No more Hutu and Tutsi

Since 1994, Rwanda has made an extraordinary recovery. “When you arrive in Kigali, you can see the change,” Mama Lambert said. Over the past few decades, the country has lifted itself out of poverty, pushed for gender equality, raised the standard of living, and built a health system that covers more than 90 percent of the population. “After the genocide, we decided to build a new Rwanda. A Rwanda without conflict or ethnic distinction. We don’t call ourselves Tutsi or Hutu anymore—we are all Rwandans now.”

Mama Lambert

Mama Lambert

While making remarkable strides economically, socially and politically, Rwanda has never stopped remembering where it came from. With genocide memorials in almost every community and an annual mourning period spanning three months, reminders of the country’s darkest days are always present.

For outsiders, trying to forget the past may seem a less painful way to move on from the genocide, perhaps making life a little more bearable in a country where people’s entire families were murdered by their neighbors. But for Rwandans, remembering the genocide is a crucial part of individual and national healing. 

“Remembering is not the same as holding on to anger or being stuck in the past,” Mama Lambert explained. “We must forgive, but we must never forget. We cannot build a good future if we don’t continue to remember what happened.”

A sad month

The remembrance of the genocide is ingrained in the lives of all Rwandans, including those born after 1994 or living in diaspora. Nick Rurangwa Nshimiyen, who studies Global Law at Tilburg University, was born in the Netherlands and raised in Belgium. “Even though I didn’t grow up in Rwanda, April is a sad month for me. It’s a sad month for all Rwandans—it’s when we remember the onset of the genocide and the family members we lost.”

Nick was unable to attend the 25th commemoration of the genocide against the Tutsi held on campus, since he is currently on exchange in the United States. In between lectures at the University of Connecticut Law School, he explained to us by phone how he experienced the commemoration of the 1994 genocide as he grew up in Belgium.

“I’m proud to be Rwandan. It means being a survivor”

“In Belgium, members of the Rwandan diaspora come together each year for the annual commemoration period, which we call Kwibuka. From my experience, people commemorate in different ways. One of the things we do in Belgium’s big cities, where there are large communities of Rwandans, is join in long walks to remember the victims of the genocide.”  

A country of survivors

Nick Rurangwa Nshimiyen in Rwanda

Nick Rurangwa Nshimiyen in Rwanda

Nick was a teenager when he first set foot on Rwandan soil. “That was the best time of my life. The moment we stepped out of the plane in Rwanda, I had this incredible sensation of being home. Everyone was so welcoming. There were only good vibes,” he recalled. “I felt like I was where I’m meant to be.”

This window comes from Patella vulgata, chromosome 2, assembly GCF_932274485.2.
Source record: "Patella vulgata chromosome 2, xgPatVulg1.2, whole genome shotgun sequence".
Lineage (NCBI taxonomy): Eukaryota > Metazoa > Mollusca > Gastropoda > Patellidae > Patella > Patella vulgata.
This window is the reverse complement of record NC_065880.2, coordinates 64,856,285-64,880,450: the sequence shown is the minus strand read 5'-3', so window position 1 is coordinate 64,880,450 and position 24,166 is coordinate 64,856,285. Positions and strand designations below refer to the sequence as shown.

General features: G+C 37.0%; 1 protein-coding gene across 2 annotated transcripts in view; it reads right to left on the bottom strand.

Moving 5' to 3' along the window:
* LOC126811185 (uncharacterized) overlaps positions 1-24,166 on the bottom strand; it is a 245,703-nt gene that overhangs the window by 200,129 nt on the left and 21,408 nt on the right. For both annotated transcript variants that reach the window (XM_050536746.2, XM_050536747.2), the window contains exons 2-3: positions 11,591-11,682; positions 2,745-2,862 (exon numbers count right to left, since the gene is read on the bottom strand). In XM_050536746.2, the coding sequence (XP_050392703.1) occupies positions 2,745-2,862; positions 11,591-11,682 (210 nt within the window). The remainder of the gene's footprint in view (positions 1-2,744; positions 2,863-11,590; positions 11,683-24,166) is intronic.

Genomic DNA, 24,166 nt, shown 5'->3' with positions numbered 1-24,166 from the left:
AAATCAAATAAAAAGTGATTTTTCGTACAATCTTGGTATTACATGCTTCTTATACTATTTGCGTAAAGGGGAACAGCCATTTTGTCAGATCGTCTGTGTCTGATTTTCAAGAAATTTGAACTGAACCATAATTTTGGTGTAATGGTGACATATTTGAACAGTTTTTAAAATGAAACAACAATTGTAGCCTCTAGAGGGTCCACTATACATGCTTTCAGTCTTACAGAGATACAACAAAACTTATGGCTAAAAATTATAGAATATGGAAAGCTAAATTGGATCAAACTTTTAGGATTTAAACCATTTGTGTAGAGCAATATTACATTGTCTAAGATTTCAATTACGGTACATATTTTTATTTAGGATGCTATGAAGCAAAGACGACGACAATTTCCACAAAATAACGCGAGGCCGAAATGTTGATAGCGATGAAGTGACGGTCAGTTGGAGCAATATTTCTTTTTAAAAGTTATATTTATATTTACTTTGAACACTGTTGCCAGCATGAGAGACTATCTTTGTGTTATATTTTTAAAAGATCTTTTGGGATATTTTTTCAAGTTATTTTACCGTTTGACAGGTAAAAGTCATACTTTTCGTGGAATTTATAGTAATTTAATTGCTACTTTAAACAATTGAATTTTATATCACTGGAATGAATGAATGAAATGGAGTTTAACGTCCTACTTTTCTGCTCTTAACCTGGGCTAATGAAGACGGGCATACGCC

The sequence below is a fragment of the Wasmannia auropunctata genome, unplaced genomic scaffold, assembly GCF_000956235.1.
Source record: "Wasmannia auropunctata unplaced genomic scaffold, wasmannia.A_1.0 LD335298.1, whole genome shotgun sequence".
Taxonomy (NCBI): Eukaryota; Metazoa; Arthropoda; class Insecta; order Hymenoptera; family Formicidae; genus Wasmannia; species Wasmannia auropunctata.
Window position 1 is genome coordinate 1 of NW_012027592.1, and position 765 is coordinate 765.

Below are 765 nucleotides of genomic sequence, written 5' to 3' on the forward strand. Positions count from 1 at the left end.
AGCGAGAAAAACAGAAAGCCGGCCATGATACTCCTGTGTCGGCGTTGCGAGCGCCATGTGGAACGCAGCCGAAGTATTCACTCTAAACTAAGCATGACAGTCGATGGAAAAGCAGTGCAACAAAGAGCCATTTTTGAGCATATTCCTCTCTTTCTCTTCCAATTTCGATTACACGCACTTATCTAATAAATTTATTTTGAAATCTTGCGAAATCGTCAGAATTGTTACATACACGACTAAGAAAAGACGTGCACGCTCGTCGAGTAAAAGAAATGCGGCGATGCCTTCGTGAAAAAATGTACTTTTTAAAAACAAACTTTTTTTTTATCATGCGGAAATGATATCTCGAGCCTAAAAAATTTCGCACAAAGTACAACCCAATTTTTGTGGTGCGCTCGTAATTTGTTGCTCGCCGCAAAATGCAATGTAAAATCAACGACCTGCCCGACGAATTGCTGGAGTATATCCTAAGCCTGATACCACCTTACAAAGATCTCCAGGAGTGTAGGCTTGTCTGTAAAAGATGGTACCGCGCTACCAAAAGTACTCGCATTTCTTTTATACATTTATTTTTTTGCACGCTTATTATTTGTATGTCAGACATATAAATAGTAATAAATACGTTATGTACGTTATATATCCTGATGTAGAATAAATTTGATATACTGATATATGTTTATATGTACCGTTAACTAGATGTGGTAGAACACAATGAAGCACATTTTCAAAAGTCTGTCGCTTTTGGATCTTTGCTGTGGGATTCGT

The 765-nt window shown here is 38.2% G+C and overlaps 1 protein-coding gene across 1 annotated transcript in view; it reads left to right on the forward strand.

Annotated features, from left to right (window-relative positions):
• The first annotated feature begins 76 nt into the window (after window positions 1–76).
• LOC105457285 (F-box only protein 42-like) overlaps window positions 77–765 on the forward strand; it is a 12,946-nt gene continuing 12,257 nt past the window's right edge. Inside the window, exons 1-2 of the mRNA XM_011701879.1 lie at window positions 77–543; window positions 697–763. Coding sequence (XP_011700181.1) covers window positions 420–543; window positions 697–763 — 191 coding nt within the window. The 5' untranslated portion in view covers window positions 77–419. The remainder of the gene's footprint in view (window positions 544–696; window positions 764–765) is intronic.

Since then, Nick has returned to Rwanda several times. As a participant of Tilburg University’s honors program, he is setting up a student-run project in Rwanda to offer summer schools to teach Rwandan youth interested in ICT entrepreneurial skills. “For me, this project is an opportunity to use my education to contribute to the development of Rwanda.”

“I know a lot of people think of Rwanda as a dark place because of the genocide,” Nick said. “But Rwanda has evolved from its suffering in tremendous ways. After being torn by genocide, Rwandans found the strength to mourn as a community and to grow stronger together. If you look at Rwanda today, we’ve made so much progress.”

For Rwandans everywhere, the commemoration period is more than a time to mourn the lives lost in the genocide—it’s also a time to look back at the recovery Rwanda has made as a nation since 1994. Nick: “I’m proud to be Rwandan. It means being a survivor, being resilient. Rwanda doesn’t treat its past as an excuse to justify wrongdoings of the present, but as a reason to build a better future.”

Bèkske: Rwandan Empowerment Coffee

In the green hills of southern Rwanda, coffee beans for the Dutch market are cultivated by a group of women who survived sexual violence during the 1994 genocide. By working on the Bèkske coffee farm, the women regain economic autonomy and find support with each other.

Bèkske: Rwandan Empowerment Coffee is run by Anne-Marie de Brouwer, Eefje de Volder and Luan Vercruysse. Students participating in Tilburg University’s Outreaching Honors Program contribute to the coffee project by raising awareness and sales in and around Tilburg.

In April and May, Bèkske coffee is served in cafes across Tilburg, including the Esplanade cafe on campus, as part of a 100-day commemoration campaign held by Bèkske. The commemoration of the genocide at Black Box, where Mama Lambert as well as the Rwandan ambassador to the Netherlands were among the speakers, was the opening event of the 100-day campaign.

Students of the Honors Outreaching Program visiting the Bèkske coffee farm

Students of the Honors Outreaching Program visit the Bèkske coffee farm in Rwanda, summer 2018

Further reading

Mama Lambert shared her life story in a gripping biography of loss and resilience, For those who do not believe in miracles (2015). The book was also published in Dutch, carrying the title Voor wie niet in wonderen gelooft. The biography was republished this month to include the most recent years of Mama Lambert’s life.

Anne-Marie de Brouwer and Eefje de Volder collected the stories of seventeen Rwandan survivors of genocidal sexual violence, sixteen women and one man, in the books The Men Who Killed Me (2009) and And I Live On (2019).